As the world celebrates the International Women’s Day, Women In PAS, a coalition of women professional and faith-based association working as subs grantees under the PACFaH@Scale, have expressed concern over the disruption of essential health services as a result of COVID-19 pandemic in Nigeria.
In a press conference to mark the 2021 IWD, the coalition led by the National President of Medical Women’s Association of Nigeria, and the Project Director, MWAN-PAS, Dr Minnie Oseji, said the disruption is causing serious impact on family and child health in the country. She cited Routine Immunization, access to family planning services and other essential services as suffering due to multiple challenges, thereby making women and children to suffer
The coalition disclosed that not only was routine immunization affected during the pandemic as Primary Health Care Centres all over the country are unable to provide full immunization services, but women have been finding it harder to access to family planning services and trainings scheduled by so many state governments for CHEWS on new treatment protocols for childhood killer diseases have been put on hold due to Covid-19.
“There is no doubt that there has been a disruption of Essential Health Services throughout Nigeria as a result of Covid-19. As women leaders, however, we must address the numerous challenges and hardships faced by the women of this country on a daily basis.’’ They spoke.
While commending the Nigerian Government for developing the National Action plan for Health Security (2018-2022) that seeks to protect Essential Health Services such as RMNCH and incorporates these routine services into emergency health responses for Covid-19, the coalition described the need for adequate funding and releases as desirable and necessary.
‘’ While we appreciate government’s foresight for developing this Plan, as CSO leaders of the PACFaH@Scale project, we have done the research and know the reality on the ground is one where adequate funding is not made available for Essential Health Services. We also know that even when funding is allocated, it seldom released in a timely manner. Moreover, while there are clear and dedicated budget lines for Covid-19 related expenditure, budget lines for Essential Health Services such as Routine Immunization are not separated. Rather funds for routine services are merged together in bundled up and opaque lines labelled in some states as “counterpart funds”. ‘’ The coalition said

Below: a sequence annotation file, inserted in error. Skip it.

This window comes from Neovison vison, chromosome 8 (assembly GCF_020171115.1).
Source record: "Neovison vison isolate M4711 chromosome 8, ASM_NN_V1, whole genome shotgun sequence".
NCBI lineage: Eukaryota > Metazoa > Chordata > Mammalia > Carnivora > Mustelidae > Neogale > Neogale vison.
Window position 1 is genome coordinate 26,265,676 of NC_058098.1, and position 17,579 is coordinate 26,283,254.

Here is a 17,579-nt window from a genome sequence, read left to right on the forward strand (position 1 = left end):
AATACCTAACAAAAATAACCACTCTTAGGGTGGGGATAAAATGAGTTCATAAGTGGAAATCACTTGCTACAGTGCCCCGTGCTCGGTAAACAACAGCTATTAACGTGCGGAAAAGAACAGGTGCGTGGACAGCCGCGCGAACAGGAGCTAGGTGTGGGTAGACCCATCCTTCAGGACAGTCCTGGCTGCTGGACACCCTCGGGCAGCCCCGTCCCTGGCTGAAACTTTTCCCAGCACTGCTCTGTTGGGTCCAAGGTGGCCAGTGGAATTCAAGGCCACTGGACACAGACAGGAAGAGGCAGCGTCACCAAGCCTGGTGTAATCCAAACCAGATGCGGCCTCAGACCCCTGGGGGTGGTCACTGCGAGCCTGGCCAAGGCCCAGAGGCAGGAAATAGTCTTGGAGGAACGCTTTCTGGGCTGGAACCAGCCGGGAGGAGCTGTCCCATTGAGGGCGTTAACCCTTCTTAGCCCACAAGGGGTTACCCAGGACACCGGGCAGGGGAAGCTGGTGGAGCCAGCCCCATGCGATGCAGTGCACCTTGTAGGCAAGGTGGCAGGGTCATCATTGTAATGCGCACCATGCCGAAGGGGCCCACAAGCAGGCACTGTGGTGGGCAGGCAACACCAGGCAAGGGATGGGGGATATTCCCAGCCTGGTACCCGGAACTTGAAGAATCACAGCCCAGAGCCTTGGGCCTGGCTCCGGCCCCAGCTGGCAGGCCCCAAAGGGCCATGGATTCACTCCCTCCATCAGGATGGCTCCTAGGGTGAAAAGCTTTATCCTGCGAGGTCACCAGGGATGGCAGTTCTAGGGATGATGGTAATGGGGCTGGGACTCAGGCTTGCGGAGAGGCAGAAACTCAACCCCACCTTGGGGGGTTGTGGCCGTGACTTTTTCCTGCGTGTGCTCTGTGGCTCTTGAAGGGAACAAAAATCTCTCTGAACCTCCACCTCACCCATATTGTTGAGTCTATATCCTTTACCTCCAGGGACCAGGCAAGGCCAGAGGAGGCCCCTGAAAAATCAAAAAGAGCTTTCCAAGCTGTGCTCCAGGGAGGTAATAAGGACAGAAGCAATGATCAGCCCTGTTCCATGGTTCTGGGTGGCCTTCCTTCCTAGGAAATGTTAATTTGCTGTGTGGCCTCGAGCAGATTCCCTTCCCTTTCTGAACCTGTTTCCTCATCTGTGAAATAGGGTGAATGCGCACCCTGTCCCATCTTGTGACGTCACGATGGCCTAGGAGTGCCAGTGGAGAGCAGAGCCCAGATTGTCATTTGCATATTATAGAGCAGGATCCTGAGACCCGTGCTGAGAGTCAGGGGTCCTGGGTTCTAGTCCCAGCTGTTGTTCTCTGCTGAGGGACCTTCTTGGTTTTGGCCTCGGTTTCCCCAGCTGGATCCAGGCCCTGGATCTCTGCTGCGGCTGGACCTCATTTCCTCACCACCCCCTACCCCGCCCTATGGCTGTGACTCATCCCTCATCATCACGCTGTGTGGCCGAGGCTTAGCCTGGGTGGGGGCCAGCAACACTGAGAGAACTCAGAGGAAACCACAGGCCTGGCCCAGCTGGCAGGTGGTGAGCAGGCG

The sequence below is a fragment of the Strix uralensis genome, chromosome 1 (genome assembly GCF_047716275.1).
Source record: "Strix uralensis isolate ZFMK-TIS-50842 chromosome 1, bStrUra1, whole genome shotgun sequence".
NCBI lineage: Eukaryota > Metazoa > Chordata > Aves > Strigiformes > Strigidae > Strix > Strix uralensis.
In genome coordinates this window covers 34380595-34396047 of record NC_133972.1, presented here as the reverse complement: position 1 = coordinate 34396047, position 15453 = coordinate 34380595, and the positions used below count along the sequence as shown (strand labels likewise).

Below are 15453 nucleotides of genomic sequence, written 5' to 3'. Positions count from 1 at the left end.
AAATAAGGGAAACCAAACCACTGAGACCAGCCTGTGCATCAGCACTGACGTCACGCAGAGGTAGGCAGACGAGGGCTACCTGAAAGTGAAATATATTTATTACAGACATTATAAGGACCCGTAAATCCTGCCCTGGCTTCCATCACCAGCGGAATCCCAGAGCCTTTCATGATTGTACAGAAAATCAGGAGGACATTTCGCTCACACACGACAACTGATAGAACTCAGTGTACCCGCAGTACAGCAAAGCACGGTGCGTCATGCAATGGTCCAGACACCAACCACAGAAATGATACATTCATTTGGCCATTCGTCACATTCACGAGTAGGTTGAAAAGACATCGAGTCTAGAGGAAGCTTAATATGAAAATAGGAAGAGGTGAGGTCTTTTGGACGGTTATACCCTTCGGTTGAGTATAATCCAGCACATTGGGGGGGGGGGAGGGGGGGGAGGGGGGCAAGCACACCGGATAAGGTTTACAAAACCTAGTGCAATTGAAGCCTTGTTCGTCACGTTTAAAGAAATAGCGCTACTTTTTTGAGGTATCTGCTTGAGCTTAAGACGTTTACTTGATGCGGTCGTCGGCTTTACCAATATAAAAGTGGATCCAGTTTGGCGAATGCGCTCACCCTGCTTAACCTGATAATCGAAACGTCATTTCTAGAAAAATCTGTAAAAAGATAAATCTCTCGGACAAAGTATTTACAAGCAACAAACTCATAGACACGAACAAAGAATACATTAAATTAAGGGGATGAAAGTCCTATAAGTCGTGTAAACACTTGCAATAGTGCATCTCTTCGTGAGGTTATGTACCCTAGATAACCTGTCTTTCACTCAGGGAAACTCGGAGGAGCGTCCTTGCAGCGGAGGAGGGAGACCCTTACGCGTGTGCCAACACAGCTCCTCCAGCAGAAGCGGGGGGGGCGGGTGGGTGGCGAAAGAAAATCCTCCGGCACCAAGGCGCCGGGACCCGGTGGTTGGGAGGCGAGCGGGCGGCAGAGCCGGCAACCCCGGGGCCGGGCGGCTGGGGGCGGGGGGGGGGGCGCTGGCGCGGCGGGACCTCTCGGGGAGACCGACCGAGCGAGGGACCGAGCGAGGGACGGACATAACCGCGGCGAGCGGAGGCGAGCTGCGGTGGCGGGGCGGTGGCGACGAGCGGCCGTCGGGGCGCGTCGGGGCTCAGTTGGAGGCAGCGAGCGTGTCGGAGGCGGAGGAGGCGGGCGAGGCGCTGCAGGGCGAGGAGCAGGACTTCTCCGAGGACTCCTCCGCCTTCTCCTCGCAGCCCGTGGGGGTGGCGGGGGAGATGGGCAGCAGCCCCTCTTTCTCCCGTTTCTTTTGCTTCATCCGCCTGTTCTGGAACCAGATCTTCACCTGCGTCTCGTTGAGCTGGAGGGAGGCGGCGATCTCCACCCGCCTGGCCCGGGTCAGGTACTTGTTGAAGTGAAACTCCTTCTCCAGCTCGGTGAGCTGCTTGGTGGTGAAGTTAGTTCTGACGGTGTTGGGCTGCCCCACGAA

The coalition then raised concern over poor reproductive health funding which they said has led to failure of the nation to record any meaningful change in family and child health due not only to poor funding but poor releases of the meagre funding allocated.
‘‘Since 2020 we have been asking, and please bear with us as we ask again today – where is the 75% cut to the 2019 family planning budget, which was reallocated in the 2021 budget and why has it not been released? Why are these funds still stuck in the Service Wide Vote? Should the Service Wide Vote not serve the needs of the women of the nation? Since the Nigeria National Strategic plan 11 prioritizes reproductive health as a primary and strategies component of Essential Health Services, is it not essential and strategic to fund the family planning needs of the women of Nigeria?’’
They also commended the foresight in this year’s theme – Choose to Challenge- as timely and relevant for all the women of Nigeria. Over the past 4 years, they said, we have been working together as women leaders in the PACFaH@Scale project to pose challenging questions to our public officials to keep the promise of giving adequate and priority attention to Essential Health Services while also addressing the Covid-19 emergency.
‘’In this regard, we will like to conclude by quoting the very important words of the Honourable Minister of Health when he observed in the Press Statement of July 2nd 2020 that: “The healthcare sector cannot afford negative impact and must be mindful of the collateral damage that can befall us, wipe out disease control gains we have made in past decades and threaten our not so strong health system. We must therefore take steps to ensure that we sustain routine health services to our people.”